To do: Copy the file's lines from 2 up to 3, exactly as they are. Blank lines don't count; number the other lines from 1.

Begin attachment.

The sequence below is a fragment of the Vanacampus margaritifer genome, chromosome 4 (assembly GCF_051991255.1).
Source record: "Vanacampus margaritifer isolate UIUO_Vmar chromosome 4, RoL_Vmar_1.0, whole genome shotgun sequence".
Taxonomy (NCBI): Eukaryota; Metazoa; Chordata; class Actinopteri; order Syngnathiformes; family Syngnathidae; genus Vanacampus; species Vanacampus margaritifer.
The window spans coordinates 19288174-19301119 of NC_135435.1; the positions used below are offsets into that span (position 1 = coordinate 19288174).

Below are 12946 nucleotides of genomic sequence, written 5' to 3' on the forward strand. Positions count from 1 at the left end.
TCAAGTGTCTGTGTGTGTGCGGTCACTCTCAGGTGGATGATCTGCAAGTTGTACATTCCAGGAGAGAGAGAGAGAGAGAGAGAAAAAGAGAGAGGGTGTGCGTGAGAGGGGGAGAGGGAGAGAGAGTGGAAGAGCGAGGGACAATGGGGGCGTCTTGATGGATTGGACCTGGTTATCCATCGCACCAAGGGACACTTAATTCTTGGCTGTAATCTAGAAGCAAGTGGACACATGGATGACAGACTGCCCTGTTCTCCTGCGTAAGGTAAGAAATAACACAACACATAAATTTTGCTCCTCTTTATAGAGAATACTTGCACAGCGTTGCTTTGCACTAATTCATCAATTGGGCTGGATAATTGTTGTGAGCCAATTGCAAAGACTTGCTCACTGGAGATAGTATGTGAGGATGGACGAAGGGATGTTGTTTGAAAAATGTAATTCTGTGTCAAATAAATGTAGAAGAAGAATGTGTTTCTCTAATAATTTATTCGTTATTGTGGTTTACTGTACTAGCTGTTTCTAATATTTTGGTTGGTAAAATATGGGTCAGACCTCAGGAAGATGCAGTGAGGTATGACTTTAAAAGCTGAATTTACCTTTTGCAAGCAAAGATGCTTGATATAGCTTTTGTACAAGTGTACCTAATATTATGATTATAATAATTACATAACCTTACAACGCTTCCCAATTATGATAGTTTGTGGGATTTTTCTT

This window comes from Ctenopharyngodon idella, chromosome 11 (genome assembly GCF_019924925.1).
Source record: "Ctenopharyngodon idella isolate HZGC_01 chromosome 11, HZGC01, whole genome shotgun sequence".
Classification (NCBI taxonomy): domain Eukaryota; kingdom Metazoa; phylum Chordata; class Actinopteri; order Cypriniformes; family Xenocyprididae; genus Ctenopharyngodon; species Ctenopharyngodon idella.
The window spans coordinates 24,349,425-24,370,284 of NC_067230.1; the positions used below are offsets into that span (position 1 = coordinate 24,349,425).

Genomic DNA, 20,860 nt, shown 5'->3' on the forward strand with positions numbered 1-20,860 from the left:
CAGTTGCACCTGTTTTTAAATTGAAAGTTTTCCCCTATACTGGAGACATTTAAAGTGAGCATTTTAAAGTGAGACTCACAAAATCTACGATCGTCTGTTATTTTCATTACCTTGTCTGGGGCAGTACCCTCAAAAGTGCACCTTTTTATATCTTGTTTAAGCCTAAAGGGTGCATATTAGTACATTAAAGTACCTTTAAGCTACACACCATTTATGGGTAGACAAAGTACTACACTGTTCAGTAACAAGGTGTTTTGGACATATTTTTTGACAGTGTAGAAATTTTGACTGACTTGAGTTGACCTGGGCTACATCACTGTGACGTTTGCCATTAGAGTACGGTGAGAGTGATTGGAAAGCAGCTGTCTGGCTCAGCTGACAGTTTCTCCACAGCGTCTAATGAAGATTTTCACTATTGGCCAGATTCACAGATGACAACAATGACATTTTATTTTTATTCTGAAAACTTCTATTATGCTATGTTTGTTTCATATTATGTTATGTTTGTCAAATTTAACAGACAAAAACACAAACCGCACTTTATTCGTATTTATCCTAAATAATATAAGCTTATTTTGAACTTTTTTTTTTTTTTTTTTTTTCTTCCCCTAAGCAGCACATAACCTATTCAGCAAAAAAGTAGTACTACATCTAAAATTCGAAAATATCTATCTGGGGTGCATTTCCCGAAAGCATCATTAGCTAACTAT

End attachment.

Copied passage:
Source record: "Vanacampus margaritifer isolate UIUO_Vmar chromosome 4, RoL_Vmar_1.0, whole genome shotgun sequence".
Taxonomy (NCBI): Eukaryota; Metazoa; Chordata; class Actinopteri; order Syngnathiformes; family Syngnathidae; genus Vanacampus; species Vanacampus margaritifer.